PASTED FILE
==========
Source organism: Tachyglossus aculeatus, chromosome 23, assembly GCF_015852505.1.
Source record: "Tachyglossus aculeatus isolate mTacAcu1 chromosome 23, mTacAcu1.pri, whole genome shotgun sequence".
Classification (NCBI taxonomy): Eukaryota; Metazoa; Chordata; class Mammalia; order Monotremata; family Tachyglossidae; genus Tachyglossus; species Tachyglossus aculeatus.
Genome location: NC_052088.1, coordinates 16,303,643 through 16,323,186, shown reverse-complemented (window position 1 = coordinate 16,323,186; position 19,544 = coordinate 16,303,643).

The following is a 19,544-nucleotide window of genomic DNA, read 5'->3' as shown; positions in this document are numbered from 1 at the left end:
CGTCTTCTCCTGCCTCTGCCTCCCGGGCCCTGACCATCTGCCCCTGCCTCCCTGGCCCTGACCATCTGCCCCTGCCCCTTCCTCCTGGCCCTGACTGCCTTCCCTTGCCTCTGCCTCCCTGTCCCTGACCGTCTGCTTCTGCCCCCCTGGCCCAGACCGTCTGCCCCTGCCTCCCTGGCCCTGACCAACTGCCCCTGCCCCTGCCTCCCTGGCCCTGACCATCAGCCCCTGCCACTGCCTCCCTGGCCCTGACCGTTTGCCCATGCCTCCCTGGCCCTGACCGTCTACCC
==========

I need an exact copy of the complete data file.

Source organism: Tachyglossus aculeatus, chromosome 23, assembly GCF_015852505.1.
Source record: "Tachyglossus aculeatus isolate mTacAcu1 chromosome 23, mTacAcu1.pri, whole genome shotgun sequence".
Classification (NCBI taxonomy): Eukaryota; Metazoa; Chordata; class Mammalia; order Monotremata; family Tachyglossidae; genus Tachyglossus; species Tachyglossus aculeatus.
Genome location: NC_052088.1, coordinates 16,303,643 through 16,323,186, shown reverse-complemented (window position 1 = coordinate 16,323,186; position 19,544 = coordinate 16,303,643).

The following is a 19,544-nucleotide window of genomic DNA, read 5'->3' as shown; positions in this document are numbered from 1 at the left end:
CGTCTTCTCCTGCCTCTGCCTCCCGGGCCCTGACCATCTGCCCCTGCCTCCCTGGCCCTGACCATCTGCCCCTGCCCCTTCCTCCTGGCCCTGACTGCCTTCCCTTGCCTCTGCCTCCCTGTCCCTGACCGTCTGCTTCTGCCCCCCTGGCCCAGACCGTCTGCCCCTGCCTCCCTGGCCCTGACCAACTGCCCCTGCCCCTGCCTCCCTGGCCCTGACCATCAGCCCCTGCCACTGCCTCCCTGGCCCTGACCGTTTGCCCATGCCTCCCTGGCCCTGACCGTCTACCC